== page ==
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To be intelligent

What does it mean to be broadly intelligent? Our schools and communities need to develop this capacity in our young people as they face the complex challenges of life today. Research on the brain and its infinite complexity can help.

First published by the Association for Supervision and Curriculum Development, Alexandria Virginia in the March 1997 edition of Educational Leadership, and reprinted with approval.

Maximizing Learning: A Conversation with Renate Nummela Caine

This article first appeared in Educational Leadership, Vol 54, No 6 March 1997. ©1997, ASCD

Review: This is Biology

February 19, 1997

Review of This is Biology: The Science of the Living World, by Terry Ryan. Published by The Belknap Press of Harvard University Press. Cambridge, Massachusetts (1997).

Science and the Story that We Need

This article comes as close as anything I’ve read about the need to find a coherent life-philosophy which respects both scientific and spiritual ways of understanding. In attempting to answer the question, “education for what”, many people see the need for a resolution of such viewpoints. – John Abbott

Interview between Ted Marchese and John Abbott

John Abbott and Ted Marchese Appeared in the American Association of Higher Education Bulletin (1996).

Learning How to use the Brain

Paper presented at the “Brain Development in Young Children: New Frontiers for Research, Policy and Practice” Conference, Chicago, on June 13, 1996

Capacity, Capital and Calories

June 10, 1996

There’s an axiom popular among researchers: “The information you have is not what you want. The information you want is not what you need. The information you need is not what you can obtain,” Anyone who’s ever undertaken a study can attest to the validity of these observations.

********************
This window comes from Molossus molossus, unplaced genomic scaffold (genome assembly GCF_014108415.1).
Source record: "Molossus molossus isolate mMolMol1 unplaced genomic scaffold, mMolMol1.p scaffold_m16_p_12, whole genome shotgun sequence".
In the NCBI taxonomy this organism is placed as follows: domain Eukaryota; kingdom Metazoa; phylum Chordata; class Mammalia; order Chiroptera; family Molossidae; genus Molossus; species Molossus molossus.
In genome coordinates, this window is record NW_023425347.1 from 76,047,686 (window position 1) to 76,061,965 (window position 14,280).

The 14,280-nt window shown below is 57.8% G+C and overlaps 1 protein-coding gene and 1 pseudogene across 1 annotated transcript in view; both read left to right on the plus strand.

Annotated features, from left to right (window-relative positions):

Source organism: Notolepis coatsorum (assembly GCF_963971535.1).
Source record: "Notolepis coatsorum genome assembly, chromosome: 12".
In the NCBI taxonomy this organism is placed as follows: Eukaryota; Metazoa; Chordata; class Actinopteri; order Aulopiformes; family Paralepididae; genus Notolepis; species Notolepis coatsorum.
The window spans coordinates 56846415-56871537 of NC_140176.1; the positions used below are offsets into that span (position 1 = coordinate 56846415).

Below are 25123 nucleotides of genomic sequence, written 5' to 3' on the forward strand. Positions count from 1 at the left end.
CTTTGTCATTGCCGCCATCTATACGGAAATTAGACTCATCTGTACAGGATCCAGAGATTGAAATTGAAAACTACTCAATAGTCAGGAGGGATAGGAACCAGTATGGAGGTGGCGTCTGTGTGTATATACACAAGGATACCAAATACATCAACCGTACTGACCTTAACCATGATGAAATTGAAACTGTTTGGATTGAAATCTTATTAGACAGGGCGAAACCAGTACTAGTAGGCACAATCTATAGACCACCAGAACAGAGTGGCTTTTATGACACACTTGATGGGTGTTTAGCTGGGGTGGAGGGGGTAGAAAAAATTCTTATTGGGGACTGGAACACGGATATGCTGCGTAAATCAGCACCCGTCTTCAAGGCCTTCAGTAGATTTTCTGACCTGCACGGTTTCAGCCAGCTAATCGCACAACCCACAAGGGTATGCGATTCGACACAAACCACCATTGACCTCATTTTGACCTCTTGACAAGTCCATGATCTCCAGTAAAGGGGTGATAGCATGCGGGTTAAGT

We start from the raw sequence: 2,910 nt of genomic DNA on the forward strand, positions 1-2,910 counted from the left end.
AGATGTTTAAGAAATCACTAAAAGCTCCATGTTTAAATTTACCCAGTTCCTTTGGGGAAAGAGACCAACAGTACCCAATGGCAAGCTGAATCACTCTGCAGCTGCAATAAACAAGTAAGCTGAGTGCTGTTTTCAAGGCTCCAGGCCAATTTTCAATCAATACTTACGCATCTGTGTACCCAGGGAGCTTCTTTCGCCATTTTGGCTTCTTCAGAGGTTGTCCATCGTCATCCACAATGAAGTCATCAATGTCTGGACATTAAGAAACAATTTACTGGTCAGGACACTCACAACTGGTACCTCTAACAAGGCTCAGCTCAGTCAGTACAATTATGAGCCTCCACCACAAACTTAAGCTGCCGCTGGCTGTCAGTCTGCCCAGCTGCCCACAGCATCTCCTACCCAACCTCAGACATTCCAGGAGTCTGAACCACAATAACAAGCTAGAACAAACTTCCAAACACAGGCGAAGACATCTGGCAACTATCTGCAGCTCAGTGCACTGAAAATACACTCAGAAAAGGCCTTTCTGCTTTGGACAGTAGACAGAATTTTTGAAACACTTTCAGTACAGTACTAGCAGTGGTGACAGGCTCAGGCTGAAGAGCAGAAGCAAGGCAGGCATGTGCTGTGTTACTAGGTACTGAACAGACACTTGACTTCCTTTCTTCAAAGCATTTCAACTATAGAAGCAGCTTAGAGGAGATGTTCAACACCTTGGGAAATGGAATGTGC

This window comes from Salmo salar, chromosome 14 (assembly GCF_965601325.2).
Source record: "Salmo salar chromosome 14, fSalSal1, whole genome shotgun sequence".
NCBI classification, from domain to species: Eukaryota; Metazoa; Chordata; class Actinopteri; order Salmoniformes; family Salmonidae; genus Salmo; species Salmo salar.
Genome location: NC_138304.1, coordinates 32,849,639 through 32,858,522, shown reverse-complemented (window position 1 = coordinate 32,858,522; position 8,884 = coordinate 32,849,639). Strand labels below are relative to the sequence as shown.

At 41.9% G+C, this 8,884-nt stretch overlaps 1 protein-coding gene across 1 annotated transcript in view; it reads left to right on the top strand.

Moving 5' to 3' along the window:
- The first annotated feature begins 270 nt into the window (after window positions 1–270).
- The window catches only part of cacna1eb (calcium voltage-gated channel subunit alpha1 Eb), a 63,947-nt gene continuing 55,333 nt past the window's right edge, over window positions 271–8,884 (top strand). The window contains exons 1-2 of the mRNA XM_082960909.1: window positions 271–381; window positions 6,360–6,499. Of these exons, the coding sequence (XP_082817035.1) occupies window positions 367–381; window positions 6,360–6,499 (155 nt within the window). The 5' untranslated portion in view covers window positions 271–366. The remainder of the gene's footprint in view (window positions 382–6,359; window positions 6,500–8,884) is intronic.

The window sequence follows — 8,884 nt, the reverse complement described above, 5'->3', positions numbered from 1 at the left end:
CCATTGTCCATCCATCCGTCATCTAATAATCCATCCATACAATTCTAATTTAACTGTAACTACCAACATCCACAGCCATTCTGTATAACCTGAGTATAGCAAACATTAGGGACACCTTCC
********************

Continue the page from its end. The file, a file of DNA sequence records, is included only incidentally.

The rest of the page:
What Should We Ask About Intelligence

Robert J. Sternberg is IBM Professor of Psychology and Education, Yale University. This article appeared in the Spring 1996 issue of The American Scholar, Vol. 65, No. 2. Copyright © 1996 by the author.

Recent Cognitive Science Developments Pose Major Educational Challenges

April 19, 1996

Dramatic advances in brain imaging and other research technologies are moving cognitive scientists towards an unprecedented view of our brain and its functions. This has led to an intense interest in the development of a comprehensive brain theory that will be of the scientific magnitude of E=MC2, in that it will spark a revolution in the cognitive sciences analogous to the revolution in physics that Einstein’s theories sparked. The theorist who develops the theory will immediately join the ranks of the great scientists.

Scientific Ideas and Education in the 21st Century

April 16, 1996

The dominant metaphor for nature and society during the 18th-20th centuries has been mechanical. Our schools today reflect a Newtonian, positivist world view.

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